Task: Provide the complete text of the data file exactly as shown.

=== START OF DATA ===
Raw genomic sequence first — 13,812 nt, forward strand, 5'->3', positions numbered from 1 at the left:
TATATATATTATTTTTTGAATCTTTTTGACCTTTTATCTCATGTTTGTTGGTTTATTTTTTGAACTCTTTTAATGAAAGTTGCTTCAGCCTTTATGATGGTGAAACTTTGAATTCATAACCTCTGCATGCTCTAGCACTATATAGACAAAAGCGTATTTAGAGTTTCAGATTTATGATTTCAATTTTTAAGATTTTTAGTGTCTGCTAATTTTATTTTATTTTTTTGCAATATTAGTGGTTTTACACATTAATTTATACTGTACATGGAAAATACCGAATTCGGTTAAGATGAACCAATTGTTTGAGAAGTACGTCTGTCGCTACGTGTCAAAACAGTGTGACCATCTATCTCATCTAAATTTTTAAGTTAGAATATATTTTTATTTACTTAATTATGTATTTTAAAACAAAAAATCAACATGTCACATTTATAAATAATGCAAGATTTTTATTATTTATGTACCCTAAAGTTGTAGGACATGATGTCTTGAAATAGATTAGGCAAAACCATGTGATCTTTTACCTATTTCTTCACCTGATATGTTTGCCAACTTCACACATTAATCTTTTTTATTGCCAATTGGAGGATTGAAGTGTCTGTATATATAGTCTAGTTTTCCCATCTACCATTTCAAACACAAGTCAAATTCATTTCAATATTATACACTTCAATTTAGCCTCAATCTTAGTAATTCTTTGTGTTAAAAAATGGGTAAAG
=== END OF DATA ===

Raw genomic sequence first — 13,812 nt, forward strand, 5'->3', positions numbered from 1 at the left:
TATATATATTATTTTTTGAATCTTTTTGACCTTTTATCTCATGTTTGTTGGTTTATTTTTTGAACTCTTTTAATGAAAGTTGCTTCAGCCTTTATGATGGTGAAACTTTGAATTCATAACCTCTGCATGCTCTAGCACTATATAGACAAAAGCGTATTTAGAGTTTCAGATTTATGATTTCAATTTTTAAGATTTTTAGTGTCTGCTAATTTTATTTTATTTTTTTGCAATATTAGTGGTTTTACACATTAATTTATACTGTACATGGAAAATACCGAATTCGGTTAAGATGAACCAATTGTTTGAGAAGTACGTCTGTCGCTACGTGTCAAAACAGTGTGACCATCTATCTCATCTAAATTTTTAAGTTAGAATATATTTTTATTTACTTAATTATGTATTTTAAAACAAAAAATCAACATGTCACATTTATAAATAATGCAAGATTTTTATTATTTATGTACCCTAAAGTTGTAGGACATGATGTCTTGAAATAGATTAGGCAAAACCATGTGATCTTTTACCTATTTCTTCACCTGATATGTTTGCCAACTTCACACATTAATCTTTTTTATTGCCAATTGGAGGATTGAAGTGTCTGTATATATAGTCTAGTTTTCCCATCTACCATTTCAAACACAAGTCAAATTCATTTCAATATTATACACTTCAATTTAGCCTCAATCTTAGTAATTCTTTGTGTTAAAAAATGGGTAAAG